Knee joint imaging
Knee joint imaging or knee arthroscopic surgery is a minimally invasive procedure for the surgical treatment of meniscus and cruciate ligament injuries. Small incisions are made through which instruments are inserted into the knee joint. This allows gentle treatment of meniscus and cruciate ligament tears. In cases of infection or inflammation, the knee joint can be cleaned and irrigated with antibiotics.
Knee joint imaging, medically referred to as knee arthroscopic surgery, is used in the diagnosis and treatment of diseases and injuries in the knee joint. This minimally invasive procedure is most commonly used in meniscus and cruciate ligament injury. However, knee arthroscopic surgery may also be used in the diagnosis and treatment of inflammation and infections of the knee.
What preparations are carried out before the procedure?
The knee joint is thoroughly examined prior to knee arthroscopic surgery and the extent of the injury of disease determined using x-ray images or MRI scans.
Patients should be fasting for the procedure. This means they should not consume any food or drink at least six hours and three hours, respectively prior to the procedure. Agents used to arrest bleeding are discontinued a few days beforehand. As is usual prior to surgery, blood tests and an ECG are performed and blood pressure taken as required.
How is the operation performed?
Knee imaging is often carried out on an outpatient basis. In most cases, the procedure is performed under local anaesthesia of the spinal cord (spinal anaesthesia). In some cases, general anaesthesia may be the preferred option, depending on the patient’s situation. A pencil-thick optical instrument with a camera is inserted into the knee joint via a small incision. A second incision is then made through which surgical instruments are inserted into the joint. The joint is rinsed with a special fluid throughout the operation. This widens the joint cavity and gives the camera a better view.
A damaged meniscus is either stitched or partially removed. In cases of very extensive meniscus damage, it may be necessary to remove the entire meniscus. If this is the case, a meniscus replacement is implanted, commonly known as a collagen meniscus implant. Cartilage or bone fragments may also be removed in arthroscopic surgery.
Cruciate ligament surgery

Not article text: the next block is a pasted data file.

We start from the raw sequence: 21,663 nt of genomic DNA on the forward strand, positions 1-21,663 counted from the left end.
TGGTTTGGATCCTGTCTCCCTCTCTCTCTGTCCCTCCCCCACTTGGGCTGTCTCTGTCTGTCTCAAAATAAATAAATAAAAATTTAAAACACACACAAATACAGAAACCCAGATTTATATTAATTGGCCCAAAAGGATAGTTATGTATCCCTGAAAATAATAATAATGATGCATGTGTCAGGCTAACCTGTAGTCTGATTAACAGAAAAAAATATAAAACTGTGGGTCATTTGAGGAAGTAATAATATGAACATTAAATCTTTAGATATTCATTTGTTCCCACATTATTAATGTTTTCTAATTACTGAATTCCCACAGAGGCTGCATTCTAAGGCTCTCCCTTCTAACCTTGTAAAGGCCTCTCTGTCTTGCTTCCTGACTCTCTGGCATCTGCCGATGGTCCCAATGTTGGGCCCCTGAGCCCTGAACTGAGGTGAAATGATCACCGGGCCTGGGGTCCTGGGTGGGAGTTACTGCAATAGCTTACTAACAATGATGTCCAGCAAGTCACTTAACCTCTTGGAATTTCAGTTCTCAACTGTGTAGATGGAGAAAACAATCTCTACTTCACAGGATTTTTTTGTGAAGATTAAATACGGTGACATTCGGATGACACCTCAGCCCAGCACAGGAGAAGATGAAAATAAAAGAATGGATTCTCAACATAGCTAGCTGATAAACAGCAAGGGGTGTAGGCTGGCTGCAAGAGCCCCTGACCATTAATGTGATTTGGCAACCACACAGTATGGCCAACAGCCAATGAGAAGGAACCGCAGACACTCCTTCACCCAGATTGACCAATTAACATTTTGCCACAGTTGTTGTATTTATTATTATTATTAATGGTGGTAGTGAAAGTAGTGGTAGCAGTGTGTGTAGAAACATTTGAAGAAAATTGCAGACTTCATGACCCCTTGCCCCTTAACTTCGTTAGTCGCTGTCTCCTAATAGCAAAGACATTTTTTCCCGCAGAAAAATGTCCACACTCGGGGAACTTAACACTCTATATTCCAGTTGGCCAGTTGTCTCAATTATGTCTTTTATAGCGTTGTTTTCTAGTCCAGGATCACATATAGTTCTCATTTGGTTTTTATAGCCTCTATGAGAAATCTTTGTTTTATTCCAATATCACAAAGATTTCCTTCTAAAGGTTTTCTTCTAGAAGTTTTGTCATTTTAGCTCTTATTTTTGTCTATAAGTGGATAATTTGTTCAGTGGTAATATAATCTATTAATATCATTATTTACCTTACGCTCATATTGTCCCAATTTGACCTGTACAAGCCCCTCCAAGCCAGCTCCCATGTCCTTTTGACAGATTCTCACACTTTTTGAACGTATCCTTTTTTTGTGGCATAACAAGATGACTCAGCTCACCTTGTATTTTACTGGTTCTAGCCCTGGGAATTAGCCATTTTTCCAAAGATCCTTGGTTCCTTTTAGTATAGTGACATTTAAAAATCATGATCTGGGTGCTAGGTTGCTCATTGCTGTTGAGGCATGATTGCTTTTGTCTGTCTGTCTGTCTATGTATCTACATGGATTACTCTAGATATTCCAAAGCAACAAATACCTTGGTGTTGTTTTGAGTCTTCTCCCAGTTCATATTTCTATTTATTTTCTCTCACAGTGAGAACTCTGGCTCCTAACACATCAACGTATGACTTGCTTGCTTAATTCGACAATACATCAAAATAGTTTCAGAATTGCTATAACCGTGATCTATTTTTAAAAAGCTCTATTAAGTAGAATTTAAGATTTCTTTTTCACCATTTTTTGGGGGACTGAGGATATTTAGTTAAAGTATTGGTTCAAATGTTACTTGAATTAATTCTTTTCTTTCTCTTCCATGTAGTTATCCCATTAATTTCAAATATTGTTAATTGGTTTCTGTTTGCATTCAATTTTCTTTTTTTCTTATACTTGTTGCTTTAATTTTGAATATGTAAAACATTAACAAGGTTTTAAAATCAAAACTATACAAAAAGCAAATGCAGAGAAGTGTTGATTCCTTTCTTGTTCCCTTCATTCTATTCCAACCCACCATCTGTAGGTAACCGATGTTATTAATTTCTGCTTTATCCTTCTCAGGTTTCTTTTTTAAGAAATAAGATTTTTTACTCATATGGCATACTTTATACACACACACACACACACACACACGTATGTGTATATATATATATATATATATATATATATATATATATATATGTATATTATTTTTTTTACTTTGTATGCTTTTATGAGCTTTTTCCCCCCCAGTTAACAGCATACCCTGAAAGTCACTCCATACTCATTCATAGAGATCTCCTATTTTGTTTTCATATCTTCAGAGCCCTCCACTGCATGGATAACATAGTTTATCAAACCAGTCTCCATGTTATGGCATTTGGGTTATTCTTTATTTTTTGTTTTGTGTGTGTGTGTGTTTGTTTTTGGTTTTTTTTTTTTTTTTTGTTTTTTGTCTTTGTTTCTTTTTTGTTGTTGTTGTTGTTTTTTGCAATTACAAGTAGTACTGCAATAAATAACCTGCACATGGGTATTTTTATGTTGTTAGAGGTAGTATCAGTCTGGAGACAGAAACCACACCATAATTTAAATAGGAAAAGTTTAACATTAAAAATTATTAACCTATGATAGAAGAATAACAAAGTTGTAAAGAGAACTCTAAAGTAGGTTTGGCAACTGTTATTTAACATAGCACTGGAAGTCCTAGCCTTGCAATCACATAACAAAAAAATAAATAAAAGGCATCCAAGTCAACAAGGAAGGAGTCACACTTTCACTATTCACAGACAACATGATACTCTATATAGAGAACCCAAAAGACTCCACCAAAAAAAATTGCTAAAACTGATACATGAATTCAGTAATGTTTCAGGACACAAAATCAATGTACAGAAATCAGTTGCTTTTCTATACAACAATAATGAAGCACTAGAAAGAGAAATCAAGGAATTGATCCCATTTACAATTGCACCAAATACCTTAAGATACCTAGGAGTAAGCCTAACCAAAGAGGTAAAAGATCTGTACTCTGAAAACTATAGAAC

Damaged cruciate ligaments can also be stitched or replaced in knee arthroscopic surgery. Damaged, anterior cruciate ligaments are usually replaced with a tendon from the patient’s own body. Parts of the patellar tendon or quadriceps tendon make suitable replacements. Sometimes, the ligament is replaced with a tendon removed from the other knee in arthroscopic surgery.
Chronic inflammation of the joint capsule, or of the joint lining sometimes requires the removal of the inflamed joint lining. This surgical procedure is referred to as a synovectomy and can also be performed during knee joint imaging.
Following knee arthroscopic surgery, knee joint function is checked, any liquid suctioned from the joint cavity and the incisions closed.
What is the success rate of this procedure?
Knee joint imaging is a gentle, minimally invasive procedure. The stress placed on the knee joint is markedly less than in open surgery. Knee arthroscopic surgery is considered a standard procedure with good outcomes for the treatment of meniscus and cruciate ligament tears.
What are the possible complications and risks of this procedure?
Knee arthroscopic surgery is a low-risk routine procedure. As with all surgery, the operation may occasionally lead to infections, nerve damage, post-operative haemorrhaging or blood clots. Sometimes, effusions arise in the joint following surgery which must then be aspirated. In rare cases, dysregulation of the nerves and arteries may occur, known as Sudeck’s syndrome.
What happens after the operation?
Follow-up treatment depends on the type of injury and the surgical treatment used. After minor procedures, the knee joint can soon support the patient’s full weight again. Following cruciate ligament surgery or if the meniscus is partially removed, it may take longer until patients can put their full weight on the joint. In such cases, it may take up to three months for the joint to heal completely. The healing process is regularly checked in follow-up examinations.